What is Truth?

26 Jul

This was a question recently posed by one of my mission partners. And as I fumbled to appropriately answer the deep question in our rather casual conversation, I could not help but recall Pilate’s famous words echoing this very question. It is vital to understand Pilate’s actions, especially in and age of relativism, because we are still asking that very question 2000 years later.

After asking Jesus this question, Pilate reveals to the Jews that he finds no charges against him. And yet he frees Barabas and hands Jesus over to be scourged and crowned with thorns. Pilate again tells the crowd that he finds no basis for a charge against him.  Even after shout to “Crucify him”, Pilate initially resists. Eventually, however, he does give in to their demands.

Pilate was probably a great philosopher who understood truth, but he was put in a situation where he was asked to compromise that truth—and it starts to compromise his ideas of truth. Here’s the compromise: Pilate knew that Jesus was innocent, but allowed him to be crucified to avoid his own death by an uprising or Caesar.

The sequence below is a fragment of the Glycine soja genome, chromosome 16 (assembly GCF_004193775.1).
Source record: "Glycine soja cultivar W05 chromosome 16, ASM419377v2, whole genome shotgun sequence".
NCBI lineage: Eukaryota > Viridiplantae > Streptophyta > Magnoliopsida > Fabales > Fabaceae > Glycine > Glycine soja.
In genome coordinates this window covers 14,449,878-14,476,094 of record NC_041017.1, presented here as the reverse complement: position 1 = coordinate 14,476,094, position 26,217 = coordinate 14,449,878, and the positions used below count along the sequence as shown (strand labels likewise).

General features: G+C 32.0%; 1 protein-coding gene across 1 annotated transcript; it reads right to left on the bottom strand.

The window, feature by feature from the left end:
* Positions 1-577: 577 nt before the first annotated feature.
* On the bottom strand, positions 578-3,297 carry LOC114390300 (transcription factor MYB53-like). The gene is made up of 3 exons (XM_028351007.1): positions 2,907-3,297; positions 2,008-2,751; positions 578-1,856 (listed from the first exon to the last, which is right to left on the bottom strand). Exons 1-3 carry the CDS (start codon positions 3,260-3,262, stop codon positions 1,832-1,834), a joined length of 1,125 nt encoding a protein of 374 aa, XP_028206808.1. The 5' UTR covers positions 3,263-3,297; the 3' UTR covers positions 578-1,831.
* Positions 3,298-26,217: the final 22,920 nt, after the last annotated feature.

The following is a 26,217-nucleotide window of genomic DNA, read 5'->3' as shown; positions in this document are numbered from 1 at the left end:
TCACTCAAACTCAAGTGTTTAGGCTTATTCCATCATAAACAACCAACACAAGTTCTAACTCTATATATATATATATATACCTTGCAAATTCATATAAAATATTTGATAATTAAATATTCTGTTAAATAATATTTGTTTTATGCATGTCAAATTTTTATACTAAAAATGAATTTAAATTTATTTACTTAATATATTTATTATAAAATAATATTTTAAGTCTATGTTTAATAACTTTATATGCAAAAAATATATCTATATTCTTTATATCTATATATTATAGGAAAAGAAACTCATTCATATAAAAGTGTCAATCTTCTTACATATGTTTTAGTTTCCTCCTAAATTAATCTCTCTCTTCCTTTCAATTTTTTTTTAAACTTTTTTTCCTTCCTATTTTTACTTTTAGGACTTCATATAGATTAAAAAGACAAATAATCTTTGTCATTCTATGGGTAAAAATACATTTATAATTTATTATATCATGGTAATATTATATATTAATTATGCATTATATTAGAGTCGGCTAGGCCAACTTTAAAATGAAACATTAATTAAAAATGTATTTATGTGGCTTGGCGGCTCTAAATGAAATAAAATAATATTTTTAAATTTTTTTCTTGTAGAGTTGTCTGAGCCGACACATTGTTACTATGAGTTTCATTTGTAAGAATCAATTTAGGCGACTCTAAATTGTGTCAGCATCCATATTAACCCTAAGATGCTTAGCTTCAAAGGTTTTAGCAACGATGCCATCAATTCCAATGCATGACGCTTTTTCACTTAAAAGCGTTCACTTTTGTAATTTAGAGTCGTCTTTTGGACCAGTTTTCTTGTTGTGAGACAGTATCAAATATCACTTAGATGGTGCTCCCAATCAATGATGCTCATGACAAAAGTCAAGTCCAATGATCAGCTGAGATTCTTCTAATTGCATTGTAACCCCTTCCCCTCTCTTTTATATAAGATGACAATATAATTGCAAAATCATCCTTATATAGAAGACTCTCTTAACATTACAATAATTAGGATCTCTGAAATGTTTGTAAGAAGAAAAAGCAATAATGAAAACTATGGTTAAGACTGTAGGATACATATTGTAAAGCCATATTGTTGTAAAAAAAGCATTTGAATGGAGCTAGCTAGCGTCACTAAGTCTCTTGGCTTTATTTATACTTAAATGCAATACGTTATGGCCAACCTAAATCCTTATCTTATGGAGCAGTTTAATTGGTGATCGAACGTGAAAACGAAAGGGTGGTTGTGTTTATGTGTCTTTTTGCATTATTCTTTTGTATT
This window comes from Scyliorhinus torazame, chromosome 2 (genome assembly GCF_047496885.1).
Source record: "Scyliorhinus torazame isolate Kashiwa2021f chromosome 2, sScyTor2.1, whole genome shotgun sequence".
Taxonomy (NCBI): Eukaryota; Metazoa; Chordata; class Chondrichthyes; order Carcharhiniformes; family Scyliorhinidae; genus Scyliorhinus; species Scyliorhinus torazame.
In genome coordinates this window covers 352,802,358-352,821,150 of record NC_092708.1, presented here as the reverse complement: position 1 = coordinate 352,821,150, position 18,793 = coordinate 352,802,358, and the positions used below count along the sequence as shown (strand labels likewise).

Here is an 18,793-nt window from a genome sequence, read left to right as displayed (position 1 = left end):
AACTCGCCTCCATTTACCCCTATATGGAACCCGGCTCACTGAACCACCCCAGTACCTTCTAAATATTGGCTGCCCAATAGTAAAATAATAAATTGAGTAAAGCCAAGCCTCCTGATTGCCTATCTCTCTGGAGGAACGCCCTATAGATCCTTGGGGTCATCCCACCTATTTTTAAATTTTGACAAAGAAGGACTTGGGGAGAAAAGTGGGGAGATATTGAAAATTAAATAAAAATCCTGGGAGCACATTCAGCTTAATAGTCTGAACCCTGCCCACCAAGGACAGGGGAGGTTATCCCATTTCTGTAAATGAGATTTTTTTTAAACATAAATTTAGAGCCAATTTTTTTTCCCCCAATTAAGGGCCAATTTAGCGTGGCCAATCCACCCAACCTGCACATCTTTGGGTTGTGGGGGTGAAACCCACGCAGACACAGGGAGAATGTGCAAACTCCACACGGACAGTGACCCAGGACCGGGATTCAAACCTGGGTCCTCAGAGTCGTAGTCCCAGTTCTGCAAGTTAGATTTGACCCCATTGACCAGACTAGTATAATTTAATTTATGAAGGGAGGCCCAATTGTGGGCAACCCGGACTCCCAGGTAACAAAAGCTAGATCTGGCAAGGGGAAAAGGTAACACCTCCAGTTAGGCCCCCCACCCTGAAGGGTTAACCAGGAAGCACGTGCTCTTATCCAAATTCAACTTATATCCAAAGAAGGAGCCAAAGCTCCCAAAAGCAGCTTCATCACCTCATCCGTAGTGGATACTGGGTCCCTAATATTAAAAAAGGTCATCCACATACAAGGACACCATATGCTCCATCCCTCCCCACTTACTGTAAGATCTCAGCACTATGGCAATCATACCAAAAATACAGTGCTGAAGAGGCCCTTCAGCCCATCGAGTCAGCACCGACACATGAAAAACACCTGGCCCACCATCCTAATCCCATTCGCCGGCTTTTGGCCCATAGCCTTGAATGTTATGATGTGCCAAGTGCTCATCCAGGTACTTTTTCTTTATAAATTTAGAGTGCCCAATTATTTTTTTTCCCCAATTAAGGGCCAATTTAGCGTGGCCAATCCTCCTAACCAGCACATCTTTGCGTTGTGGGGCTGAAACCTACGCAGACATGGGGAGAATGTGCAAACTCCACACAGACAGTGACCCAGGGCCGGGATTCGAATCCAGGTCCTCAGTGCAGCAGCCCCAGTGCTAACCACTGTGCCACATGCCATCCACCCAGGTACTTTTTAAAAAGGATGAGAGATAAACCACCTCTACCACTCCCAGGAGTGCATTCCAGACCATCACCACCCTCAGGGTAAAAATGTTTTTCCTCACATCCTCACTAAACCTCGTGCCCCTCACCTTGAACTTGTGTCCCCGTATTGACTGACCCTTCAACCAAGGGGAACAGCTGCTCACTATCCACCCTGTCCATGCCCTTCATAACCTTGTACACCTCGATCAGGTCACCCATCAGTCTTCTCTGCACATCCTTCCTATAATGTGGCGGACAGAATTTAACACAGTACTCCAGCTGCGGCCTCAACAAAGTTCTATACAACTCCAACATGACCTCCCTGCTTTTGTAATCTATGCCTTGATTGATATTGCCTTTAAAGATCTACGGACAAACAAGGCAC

But Jesus tells us that if we lose our life we will gain it. If Pilate had refused to crucify Jesus he would either a) have become a martyr and gained eternal life or b) Jesus would still have spared Pilate’s life and offered his own as a sacrifice to fulfill the prophecies. We see the latter with John the Baptist: John tried to deter Jesus, saying, “I need to be baptized by you, and do you come to me?” Jesus replied, “Let it be so now; it is proper for us to do this to fulfill all righteousness.” Then John consented. [Mt 3:13-15]

Truth can compromise our comfortable lifestyle, our friendships, and even our self-image—but ultimately, if we let it, truth can redeem us.


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